I repeat. Do nothing.
Our whole lives we have been told and our own experience shows us by working hard, getting good grades, keeping busy, and pushing forward is almost a sure bet to getting ahead and grabbing the brass ring.
In investing, the opposite is true. Which is why it makes it so hard to do. Doing nothing is almost always the surest way to success. As Warren Buffett says, "The Stock Market is designed to transfer money from the active to the patient."
The best-performing mutual fund in the first decade of the 21st century was the CGM Focus Fund. During the ten years covering two recessions, the fund managed to generate an impressive 18% annualized return. What's even more amazing than this impressive return is that the typical investor in the fund actually lost almost -11% annually.
You read that right, an 18% gain for the fund and an -11% loss to the investor.
Huh? How is this even possible?
Investors were doing exactly the opposite of what they should have been doing; they were buying high and selling low. Investors plowed into the fund when it was high, and when the fund waned a bit, they sold. This is one of the surest ways to go broke.
And the CGM Focus Fund’s shareholders are not alone. Several other studies indicate that equity fund investors underperform across the board, on average, by over 6% per year between 1991 and 2010, according to Davis Advisors.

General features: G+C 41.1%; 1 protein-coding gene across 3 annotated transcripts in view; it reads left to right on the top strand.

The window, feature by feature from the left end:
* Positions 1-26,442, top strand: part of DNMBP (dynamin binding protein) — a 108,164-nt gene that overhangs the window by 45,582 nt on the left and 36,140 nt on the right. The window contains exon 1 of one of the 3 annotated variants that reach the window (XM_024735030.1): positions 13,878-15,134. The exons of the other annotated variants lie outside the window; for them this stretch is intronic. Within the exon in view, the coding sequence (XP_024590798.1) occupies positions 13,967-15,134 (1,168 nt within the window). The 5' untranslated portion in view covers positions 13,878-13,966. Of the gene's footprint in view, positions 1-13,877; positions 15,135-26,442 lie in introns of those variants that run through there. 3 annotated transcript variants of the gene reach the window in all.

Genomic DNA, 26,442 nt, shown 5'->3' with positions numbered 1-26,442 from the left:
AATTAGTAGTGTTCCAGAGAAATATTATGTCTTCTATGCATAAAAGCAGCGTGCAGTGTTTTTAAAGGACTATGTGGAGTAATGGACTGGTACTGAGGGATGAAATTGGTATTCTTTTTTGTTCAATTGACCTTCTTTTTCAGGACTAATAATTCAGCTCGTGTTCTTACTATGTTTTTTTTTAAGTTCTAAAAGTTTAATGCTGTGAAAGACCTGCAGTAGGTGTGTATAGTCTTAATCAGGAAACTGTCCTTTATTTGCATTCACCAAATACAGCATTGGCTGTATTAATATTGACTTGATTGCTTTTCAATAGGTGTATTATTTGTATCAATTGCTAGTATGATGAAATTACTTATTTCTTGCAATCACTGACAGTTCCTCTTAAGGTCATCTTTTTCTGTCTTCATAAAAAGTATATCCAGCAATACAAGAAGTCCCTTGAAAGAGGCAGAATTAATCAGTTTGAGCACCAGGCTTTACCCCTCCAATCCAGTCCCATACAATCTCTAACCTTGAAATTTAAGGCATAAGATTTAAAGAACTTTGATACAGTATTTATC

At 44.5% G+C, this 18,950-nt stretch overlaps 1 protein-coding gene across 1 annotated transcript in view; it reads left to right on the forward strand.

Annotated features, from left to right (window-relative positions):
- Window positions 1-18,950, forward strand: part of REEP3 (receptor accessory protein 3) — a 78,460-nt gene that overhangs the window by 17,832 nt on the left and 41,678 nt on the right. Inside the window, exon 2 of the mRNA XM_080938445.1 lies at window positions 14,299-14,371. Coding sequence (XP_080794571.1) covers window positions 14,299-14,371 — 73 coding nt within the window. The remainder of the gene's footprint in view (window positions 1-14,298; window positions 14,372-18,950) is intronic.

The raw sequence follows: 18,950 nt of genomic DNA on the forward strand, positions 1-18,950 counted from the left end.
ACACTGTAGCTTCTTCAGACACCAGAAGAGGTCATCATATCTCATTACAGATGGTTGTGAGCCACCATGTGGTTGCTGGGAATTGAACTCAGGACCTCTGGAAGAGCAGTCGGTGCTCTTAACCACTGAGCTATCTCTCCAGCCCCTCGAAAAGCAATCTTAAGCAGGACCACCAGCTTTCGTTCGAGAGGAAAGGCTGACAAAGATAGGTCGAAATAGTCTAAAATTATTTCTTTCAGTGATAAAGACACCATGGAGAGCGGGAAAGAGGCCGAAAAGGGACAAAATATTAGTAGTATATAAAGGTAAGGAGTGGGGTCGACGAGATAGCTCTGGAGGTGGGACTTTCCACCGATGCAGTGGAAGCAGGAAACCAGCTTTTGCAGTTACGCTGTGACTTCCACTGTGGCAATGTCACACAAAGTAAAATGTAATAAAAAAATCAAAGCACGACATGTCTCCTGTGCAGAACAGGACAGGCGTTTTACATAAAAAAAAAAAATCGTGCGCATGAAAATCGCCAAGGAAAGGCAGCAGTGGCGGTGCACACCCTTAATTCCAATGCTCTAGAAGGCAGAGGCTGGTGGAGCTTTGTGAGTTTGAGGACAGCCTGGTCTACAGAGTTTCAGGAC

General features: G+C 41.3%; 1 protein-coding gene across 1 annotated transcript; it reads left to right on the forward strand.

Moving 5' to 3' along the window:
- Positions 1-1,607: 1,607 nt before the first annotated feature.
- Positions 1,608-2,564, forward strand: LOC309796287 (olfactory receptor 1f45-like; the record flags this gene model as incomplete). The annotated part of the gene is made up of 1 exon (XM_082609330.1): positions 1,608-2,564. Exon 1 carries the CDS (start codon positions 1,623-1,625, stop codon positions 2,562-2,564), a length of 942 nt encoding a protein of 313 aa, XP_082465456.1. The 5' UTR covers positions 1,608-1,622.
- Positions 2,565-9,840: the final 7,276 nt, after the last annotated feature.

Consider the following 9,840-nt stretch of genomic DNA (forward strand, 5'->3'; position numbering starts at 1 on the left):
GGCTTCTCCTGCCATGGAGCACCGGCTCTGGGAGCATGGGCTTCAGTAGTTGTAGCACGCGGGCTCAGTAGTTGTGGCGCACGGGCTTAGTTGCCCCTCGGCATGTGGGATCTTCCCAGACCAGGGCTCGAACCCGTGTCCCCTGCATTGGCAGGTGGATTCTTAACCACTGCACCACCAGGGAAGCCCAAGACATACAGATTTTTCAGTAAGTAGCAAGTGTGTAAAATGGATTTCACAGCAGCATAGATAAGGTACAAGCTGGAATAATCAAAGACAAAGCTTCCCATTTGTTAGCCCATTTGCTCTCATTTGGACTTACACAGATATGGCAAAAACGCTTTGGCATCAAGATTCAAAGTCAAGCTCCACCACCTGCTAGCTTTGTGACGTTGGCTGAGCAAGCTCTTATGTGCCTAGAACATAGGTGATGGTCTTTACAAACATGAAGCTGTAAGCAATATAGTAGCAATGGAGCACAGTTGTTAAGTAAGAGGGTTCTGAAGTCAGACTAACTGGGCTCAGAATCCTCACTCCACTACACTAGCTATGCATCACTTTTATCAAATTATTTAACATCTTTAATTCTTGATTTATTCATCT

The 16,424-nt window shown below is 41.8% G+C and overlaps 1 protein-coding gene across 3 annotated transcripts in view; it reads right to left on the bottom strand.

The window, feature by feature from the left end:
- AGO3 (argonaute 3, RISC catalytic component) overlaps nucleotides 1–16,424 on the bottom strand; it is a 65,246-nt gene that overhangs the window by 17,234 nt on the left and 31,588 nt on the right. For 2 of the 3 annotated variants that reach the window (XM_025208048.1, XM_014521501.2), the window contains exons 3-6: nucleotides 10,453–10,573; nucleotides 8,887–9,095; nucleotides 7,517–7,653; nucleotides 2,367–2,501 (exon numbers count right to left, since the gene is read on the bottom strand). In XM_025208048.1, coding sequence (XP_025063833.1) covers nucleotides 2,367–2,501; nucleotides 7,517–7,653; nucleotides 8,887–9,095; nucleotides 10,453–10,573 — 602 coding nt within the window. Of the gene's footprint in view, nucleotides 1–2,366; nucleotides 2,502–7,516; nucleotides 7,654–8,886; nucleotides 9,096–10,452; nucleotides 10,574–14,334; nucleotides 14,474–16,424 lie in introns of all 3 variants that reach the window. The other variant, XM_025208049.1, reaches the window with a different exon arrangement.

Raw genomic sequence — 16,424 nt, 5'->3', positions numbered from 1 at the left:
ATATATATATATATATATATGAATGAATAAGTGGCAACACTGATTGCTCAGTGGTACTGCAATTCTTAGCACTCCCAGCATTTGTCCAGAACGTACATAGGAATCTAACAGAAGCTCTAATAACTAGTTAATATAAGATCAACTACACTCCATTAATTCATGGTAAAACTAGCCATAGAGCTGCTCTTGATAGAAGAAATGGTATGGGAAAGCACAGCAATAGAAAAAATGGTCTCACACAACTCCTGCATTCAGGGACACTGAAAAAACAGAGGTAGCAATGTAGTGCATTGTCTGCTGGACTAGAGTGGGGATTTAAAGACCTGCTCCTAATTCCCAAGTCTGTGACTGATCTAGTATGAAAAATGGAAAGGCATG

Why does this happen?
You can blame biology, we are preprogramed to want to "do something" when we are scared. And it made sense tens of thousands of years ago when we had to decide if a large animal might attack us. Quick action made sense, run now and live to hunt another day. This evolutionary response was critical to our survival as a species for thousands of years, unfortunately, our biology hasn't kept up with our current 'survival' needs.
So where does this fear come from today? It comes from the media, so-called 'advisors', friends, family, co-workers, and neighbors. Most unsuccessful investors chase performance, engage in panic selling, and adopt myopic thinking encouraged by watching daily prices.
Successful investors realize that no one can time the market consistently and therefore they ignore all the fear around them. They know the most important thing, is to have a plan, stick to their plan, and when others are selling, they do nothing. Warren Buffett said it best, "Investing is simple, but not easy."
- Paul Rossi
Paul R. Rossi, CFA